We currently have a glass recycling system in place in all our bars; we collect certain sized glass bottles in a special bin and dispose of them in another dedicated skip bin that is then collected by local scouts and traded for money. I’ve always loved this initiative because we produce so much glass waste and it feels good to know that it now goes towards something good for somebody else. However, it can be a struggle getting all of the staff to follow the system, and preventing general rubbish being thrown into the glass bins. I’ve discovered that no matter how many signs are put up, people are still likely to ignore it if it takes more effort. I also noticed that there were no recycling systems in place in our staff common room areas, which could be contributing to the collective nonchalance towards recycling. I asked management if we could get an extra bin placed in our lunch area for bottles and cans, so we could do our part. They agreed, and I’m excited to see how the rest of the staff respond. It’s not much, but as I’ve learned from this experiment, any small step is still a step in the right direction.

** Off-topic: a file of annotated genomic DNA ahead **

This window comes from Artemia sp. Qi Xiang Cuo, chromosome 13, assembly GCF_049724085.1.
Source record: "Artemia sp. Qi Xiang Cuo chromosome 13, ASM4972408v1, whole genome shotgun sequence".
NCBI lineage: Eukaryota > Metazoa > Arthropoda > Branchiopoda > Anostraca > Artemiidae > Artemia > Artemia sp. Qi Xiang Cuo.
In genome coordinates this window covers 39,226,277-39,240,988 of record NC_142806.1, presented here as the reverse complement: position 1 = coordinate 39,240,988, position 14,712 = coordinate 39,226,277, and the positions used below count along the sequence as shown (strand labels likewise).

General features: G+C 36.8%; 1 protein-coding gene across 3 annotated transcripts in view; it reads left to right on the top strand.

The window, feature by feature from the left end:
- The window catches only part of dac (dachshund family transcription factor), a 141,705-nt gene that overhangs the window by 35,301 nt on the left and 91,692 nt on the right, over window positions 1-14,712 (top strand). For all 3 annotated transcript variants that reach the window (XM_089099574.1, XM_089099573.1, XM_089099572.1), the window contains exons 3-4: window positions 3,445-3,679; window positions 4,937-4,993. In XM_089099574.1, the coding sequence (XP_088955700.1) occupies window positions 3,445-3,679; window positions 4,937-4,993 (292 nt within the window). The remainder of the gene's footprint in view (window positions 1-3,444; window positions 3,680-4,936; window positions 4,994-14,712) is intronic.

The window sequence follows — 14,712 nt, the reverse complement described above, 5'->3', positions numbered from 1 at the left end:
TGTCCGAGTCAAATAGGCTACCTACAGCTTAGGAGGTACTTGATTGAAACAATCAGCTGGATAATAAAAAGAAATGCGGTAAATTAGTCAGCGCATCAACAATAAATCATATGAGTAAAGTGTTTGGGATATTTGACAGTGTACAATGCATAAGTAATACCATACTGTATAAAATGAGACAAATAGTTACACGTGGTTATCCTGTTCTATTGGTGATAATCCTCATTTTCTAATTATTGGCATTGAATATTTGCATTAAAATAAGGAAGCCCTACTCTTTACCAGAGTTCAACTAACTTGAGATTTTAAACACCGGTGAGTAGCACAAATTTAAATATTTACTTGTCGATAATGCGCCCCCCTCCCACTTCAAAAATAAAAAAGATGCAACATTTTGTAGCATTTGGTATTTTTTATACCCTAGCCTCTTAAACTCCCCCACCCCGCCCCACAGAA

Conducting this sustainability experiment on myself has really opened my eyes to how simple living more sustainably can be just by making a few small choices. Of course, there were a lot of challenges to overcome and plenty of bad habits to break, and some solutions aren’t easy to come by. But I feel enlightened by the adjustments I was able to make to my daily routines, and adapting that to work environments was a rewarding feeling. I really hope that I can turn a five day challenge into a lifestyle! Stay tuned…